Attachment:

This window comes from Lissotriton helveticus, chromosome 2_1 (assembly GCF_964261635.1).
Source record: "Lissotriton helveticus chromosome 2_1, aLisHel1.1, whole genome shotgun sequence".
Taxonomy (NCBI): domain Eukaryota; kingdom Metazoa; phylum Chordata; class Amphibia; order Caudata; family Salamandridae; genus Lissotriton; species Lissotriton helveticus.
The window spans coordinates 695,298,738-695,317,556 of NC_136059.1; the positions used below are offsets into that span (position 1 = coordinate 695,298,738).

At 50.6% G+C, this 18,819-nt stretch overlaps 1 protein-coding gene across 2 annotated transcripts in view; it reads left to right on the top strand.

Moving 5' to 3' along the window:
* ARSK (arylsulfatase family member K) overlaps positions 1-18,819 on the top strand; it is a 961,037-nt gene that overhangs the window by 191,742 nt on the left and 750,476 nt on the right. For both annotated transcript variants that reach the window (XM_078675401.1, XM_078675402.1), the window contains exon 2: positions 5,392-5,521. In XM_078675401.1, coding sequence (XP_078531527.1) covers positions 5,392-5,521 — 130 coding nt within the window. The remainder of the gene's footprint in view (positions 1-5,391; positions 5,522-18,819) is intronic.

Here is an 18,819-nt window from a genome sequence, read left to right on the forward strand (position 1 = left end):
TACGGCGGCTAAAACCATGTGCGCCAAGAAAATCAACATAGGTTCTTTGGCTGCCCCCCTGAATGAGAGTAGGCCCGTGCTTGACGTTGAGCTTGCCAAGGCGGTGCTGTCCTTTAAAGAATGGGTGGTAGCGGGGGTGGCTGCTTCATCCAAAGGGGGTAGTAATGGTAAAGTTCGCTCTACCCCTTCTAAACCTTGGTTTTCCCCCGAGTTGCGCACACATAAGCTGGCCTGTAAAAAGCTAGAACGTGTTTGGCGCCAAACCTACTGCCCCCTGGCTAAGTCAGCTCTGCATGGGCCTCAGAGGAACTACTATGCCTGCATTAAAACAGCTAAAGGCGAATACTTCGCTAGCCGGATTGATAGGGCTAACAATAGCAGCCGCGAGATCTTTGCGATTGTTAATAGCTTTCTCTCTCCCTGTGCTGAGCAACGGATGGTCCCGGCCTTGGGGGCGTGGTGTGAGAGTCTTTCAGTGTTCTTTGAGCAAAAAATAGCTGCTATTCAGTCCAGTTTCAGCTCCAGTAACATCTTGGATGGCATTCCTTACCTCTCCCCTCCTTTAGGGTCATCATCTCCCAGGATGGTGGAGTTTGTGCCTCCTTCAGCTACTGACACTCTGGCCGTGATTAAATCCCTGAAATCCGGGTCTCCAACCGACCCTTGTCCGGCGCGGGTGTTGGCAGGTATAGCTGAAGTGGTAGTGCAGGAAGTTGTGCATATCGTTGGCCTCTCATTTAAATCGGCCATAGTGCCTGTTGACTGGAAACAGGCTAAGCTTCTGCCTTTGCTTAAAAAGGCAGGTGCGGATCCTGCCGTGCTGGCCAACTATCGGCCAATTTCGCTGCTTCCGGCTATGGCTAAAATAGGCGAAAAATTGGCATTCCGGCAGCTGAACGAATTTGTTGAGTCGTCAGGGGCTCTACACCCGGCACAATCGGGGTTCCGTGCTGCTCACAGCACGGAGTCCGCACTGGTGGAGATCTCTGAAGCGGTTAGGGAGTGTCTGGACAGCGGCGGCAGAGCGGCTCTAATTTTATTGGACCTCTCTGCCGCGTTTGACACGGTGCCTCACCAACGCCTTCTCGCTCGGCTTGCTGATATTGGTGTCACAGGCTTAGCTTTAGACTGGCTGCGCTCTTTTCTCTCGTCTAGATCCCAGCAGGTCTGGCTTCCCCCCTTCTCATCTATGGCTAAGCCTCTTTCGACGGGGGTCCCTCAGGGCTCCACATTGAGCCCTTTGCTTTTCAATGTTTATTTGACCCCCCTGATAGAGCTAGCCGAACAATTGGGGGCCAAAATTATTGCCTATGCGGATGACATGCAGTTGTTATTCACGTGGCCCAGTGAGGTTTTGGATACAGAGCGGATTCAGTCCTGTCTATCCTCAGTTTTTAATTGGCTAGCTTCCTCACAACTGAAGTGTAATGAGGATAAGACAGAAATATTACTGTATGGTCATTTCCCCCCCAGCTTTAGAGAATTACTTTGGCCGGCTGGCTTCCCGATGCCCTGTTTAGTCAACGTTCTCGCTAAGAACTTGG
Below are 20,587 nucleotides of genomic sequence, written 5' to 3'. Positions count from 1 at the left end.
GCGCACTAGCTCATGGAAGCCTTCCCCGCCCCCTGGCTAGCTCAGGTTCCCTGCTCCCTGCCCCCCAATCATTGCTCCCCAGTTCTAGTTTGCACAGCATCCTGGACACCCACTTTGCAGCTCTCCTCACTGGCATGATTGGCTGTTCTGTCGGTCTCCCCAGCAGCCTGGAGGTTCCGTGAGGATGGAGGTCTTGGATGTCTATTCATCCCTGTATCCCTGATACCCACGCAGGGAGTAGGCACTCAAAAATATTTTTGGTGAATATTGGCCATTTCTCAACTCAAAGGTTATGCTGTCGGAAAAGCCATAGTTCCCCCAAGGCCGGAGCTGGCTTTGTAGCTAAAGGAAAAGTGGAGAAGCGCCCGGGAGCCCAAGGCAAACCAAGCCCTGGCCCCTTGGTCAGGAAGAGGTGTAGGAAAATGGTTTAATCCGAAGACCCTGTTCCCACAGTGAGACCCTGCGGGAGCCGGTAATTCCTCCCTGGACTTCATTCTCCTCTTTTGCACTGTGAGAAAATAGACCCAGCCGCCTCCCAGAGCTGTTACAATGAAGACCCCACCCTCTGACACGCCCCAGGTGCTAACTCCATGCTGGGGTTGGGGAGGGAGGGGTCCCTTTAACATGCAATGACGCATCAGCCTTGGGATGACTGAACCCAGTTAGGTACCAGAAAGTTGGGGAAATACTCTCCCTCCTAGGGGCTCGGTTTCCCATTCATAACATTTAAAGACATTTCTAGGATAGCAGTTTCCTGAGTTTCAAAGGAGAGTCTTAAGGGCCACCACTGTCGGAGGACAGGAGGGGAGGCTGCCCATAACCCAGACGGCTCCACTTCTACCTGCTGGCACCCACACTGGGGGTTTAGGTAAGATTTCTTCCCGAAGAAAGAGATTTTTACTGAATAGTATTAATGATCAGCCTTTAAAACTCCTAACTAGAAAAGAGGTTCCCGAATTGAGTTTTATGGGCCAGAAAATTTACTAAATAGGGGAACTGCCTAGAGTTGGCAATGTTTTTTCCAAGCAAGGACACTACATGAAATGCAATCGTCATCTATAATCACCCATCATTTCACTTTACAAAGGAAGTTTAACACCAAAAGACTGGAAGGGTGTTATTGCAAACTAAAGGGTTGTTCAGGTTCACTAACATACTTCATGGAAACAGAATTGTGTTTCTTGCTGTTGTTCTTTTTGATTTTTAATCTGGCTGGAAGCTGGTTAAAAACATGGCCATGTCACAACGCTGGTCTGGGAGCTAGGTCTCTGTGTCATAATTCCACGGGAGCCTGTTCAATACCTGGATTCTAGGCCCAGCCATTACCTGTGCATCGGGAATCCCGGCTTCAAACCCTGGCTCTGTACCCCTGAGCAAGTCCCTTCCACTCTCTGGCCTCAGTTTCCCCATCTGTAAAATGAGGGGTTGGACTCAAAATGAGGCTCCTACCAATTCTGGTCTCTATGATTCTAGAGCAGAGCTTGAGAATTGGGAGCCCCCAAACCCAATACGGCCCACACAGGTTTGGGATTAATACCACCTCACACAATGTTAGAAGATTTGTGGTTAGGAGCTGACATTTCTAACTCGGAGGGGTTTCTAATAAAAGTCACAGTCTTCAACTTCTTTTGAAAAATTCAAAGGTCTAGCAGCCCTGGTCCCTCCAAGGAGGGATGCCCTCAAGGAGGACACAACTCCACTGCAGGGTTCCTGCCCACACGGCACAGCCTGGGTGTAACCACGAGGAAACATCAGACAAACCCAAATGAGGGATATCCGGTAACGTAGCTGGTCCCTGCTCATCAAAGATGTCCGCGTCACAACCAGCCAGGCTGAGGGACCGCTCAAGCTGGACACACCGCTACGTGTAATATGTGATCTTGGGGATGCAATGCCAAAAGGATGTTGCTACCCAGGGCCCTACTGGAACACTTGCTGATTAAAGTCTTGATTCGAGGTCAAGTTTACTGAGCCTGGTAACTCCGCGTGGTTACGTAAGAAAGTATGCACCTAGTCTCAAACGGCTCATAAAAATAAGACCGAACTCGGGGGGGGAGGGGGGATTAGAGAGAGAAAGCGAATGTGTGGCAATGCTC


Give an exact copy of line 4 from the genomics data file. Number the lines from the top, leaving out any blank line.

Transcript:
The window spans coordinates 695,298,738-695,317,556 of NC_136059.1; the positions used below are offsets into that span (position 1 = coordinate 695,298,738).